In verses 8 and 9 we gain insight into the yield or fruits of living this kind of a fast. In verse 8 God says, “Then your light will break forth like the dawn, and your healing will quickly appear” and in verse 9 adds, “Then you will call, and the Lord will answer.” When we focus not on self but on God and those around us, then we are close to the heart of God and God is close to us. This deep and intimate connection is the product of righteous and humble faith. In verse 11 God says, “Then your light will rise in the darkness.” Our light and God’s light will shine upon all who are near, upon all who are thirsty, upon all who are searching, upon all who are hurting, upon all who are broken. These will be drawn to the light of God’s love. In that light, God will say, “Here I am.”

Prayer: Lord God, help me to see and live outside of myself. Heal me from self. Open my eyes and heart to all those around me who need to be drawn into the light of your love. Amen.


Leave a comment

Choose to Accept

Reading: 1st Corinthians 12:27-31a

Verse 27: “Now you are the body of Christ, and each of you is a part of it.”

Photo credit: Taylor Smith

Continuing today in 1st Corinthians 12 Paul concludes his call to unity. Paul once again reminds the church that all matter and that all have a role to play: “Now you are the body of Christ, and each of you is a part of it.” All of the people that make up the church in Corinth (or anyplace else) are valuable and essential parts of the whole. Paul is drawing them away from the comparison game that we so easily fall into.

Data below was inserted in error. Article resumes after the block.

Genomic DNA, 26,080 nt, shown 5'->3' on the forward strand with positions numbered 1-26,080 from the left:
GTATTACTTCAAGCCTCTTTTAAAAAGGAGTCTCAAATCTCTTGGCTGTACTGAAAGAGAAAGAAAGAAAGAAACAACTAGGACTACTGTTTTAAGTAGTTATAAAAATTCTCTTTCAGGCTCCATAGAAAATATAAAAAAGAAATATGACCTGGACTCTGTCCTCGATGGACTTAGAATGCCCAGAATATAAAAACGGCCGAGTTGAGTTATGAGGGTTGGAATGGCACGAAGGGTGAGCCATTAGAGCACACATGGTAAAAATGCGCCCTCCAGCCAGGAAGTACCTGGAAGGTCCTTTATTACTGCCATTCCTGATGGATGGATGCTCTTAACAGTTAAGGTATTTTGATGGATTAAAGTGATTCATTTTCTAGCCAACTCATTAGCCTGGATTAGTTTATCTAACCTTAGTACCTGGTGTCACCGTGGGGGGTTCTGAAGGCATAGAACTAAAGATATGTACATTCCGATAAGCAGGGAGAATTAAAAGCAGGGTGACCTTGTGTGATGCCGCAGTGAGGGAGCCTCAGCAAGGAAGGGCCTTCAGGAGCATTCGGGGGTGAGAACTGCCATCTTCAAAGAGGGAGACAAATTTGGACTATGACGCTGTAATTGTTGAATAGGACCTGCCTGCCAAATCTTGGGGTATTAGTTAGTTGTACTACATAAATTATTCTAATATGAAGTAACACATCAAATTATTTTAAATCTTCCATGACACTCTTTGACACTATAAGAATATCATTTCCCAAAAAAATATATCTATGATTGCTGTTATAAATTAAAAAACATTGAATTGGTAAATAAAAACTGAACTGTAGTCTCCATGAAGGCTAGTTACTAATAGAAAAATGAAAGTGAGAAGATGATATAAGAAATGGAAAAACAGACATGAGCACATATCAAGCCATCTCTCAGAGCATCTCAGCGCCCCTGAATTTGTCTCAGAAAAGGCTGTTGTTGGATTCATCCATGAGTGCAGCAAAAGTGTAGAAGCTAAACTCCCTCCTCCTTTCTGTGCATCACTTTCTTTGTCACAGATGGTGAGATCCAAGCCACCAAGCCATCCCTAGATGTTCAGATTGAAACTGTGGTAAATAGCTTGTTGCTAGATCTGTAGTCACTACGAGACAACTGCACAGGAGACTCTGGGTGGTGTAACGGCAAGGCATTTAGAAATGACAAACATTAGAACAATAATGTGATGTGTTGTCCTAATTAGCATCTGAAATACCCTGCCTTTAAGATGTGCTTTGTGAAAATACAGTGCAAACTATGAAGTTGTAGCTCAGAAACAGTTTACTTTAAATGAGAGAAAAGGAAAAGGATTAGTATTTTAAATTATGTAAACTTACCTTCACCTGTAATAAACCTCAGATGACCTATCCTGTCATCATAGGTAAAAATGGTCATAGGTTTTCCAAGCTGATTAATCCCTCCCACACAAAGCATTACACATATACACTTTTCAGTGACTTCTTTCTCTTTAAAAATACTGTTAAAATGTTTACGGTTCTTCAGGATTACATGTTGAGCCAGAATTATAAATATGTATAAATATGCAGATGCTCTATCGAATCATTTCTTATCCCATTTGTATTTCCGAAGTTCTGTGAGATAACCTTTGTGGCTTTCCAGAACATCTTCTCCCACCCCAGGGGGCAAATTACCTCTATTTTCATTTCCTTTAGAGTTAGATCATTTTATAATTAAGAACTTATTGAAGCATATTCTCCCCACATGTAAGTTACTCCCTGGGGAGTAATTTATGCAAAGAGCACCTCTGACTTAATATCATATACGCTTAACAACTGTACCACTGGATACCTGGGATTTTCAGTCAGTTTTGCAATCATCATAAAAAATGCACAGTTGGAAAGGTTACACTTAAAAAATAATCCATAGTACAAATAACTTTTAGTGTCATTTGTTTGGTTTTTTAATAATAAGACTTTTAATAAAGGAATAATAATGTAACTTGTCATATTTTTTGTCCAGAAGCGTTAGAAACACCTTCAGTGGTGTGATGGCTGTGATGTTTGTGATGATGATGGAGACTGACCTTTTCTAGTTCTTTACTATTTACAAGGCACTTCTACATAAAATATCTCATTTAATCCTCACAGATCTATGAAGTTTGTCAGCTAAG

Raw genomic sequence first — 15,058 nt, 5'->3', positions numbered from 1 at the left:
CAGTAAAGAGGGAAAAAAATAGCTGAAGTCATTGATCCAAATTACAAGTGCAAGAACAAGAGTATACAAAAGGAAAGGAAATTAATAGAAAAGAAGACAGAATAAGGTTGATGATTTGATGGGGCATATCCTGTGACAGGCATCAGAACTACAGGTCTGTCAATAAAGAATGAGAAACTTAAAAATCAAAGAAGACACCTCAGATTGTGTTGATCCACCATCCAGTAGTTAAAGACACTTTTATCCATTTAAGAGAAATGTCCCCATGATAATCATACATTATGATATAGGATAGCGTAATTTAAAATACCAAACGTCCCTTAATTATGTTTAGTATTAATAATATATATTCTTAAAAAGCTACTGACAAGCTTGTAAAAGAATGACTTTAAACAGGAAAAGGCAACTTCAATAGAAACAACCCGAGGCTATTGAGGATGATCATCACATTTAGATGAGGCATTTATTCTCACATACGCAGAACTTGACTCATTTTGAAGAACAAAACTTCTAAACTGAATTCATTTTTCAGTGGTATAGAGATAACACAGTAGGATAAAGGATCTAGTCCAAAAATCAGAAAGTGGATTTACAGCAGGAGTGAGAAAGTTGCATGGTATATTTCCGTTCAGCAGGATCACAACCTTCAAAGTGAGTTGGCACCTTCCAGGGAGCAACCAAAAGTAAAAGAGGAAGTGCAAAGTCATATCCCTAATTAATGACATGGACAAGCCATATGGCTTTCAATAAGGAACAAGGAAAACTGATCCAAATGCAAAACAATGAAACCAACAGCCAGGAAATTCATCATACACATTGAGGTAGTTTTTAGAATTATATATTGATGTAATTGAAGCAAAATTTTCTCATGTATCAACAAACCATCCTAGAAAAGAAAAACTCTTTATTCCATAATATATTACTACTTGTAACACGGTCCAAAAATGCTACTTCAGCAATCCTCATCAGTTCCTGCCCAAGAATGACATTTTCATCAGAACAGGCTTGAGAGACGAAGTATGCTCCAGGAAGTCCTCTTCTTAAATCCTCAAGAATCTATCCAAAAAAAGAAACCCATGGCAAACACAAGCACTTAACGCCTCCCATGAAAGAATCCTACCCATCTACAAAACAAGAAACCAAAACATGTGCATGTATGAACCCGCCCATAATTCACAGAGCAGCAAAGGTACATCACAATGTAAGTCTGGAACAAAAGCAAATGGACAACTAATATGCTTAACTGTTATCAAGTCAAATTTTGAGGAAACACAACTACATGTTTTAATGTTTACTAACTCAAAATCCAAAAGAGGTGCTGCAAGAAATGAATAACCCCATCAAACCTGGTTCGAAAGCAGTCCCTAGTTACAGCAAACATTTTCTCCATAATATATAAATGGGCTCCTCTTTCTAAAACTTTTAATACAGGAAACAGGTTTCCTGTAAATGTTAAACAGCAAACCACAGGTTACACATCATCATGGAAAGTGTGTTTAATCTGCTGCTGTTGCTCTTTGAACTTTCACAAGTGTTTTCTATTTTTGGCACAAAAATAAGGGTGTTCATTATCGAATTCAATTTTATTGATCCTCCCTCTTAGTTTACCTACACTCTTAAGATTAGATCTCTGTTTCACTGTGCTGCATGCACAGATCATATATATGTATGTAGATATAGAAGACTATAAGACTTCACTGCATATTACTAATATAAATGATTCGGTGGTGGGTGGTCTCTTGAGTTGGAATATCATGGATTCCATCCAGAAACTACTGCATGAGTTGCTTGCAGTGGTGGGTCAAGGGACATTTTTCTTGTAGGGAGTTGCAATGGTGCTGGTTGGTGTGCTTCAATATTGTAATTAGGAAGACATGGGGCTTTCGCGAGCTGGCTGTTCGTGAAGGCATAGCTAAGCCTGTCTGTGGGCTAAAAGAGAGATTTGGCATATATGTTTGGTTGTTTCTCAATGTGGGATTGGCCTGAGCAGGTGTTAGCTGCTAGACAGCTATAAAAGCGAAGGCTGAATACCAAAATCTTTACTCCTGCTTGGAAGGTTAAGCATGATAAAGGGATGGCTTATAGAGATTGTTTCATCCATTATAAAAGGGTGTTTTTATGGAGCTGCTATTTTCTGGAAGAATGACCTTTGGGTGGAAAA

It seems natural for us to compare ourselves to others. The world judges by quantity over quality so much of the time. Society equates the bigger house, the loftier title, the greatest number of followers and so on with success and power. It begins early in life. By about first grade we learn to look around to see who got the best score on the spelling test or we note who gets picked first in gym class. The comparison game only grows from there if left unchecked, if not countered.

After lifting up about 9 of possibly hundreds of roles played in the church, Paul points out that not all are teachers or administrators or… Not all are cooks or toilet cleaners or financial stewards or VBS shepherds or… And just as the body wouldn’t be what God designed it to be without ears or eyes or hands or feet or…, so too is the church best when each person being chooses to be a part of the body of Christ.

This mentality or belief that all matter, that all are valuable, is countercultural. This rule of life that Paul is preaching is rooted in the teachings given by and in the example set by Jesus. From the very people he recruited to the way he treated all he met to the humble acts of service he gave, Jesus was countercultural too. In our passage today Paul is calling us to this countercultural faith. May we choose to accept the invite and may we transform the world with it.

Prayer: Lord God, teach me to value all people and to see and help develop what makes them each an important part of the body of Christ. Amen.


Leave a comment

Building Up

Reading: Ephesians 4: 7-16

Verse 7: “To each one of us grace has been given as Christ apportioned it”.

As we continue in Ephesians 4 today Paul speaks about unity and some about diversity. Paul begins this section reminding us that “grace has been given as Christ apportioned it”. Grace is the starting point. Grace allows us to see and walk alongside others just as they are. Grace is what allows us to sit at the table in fellowship with those who don’t see this or that exactly as we do. Grace opens the door to love.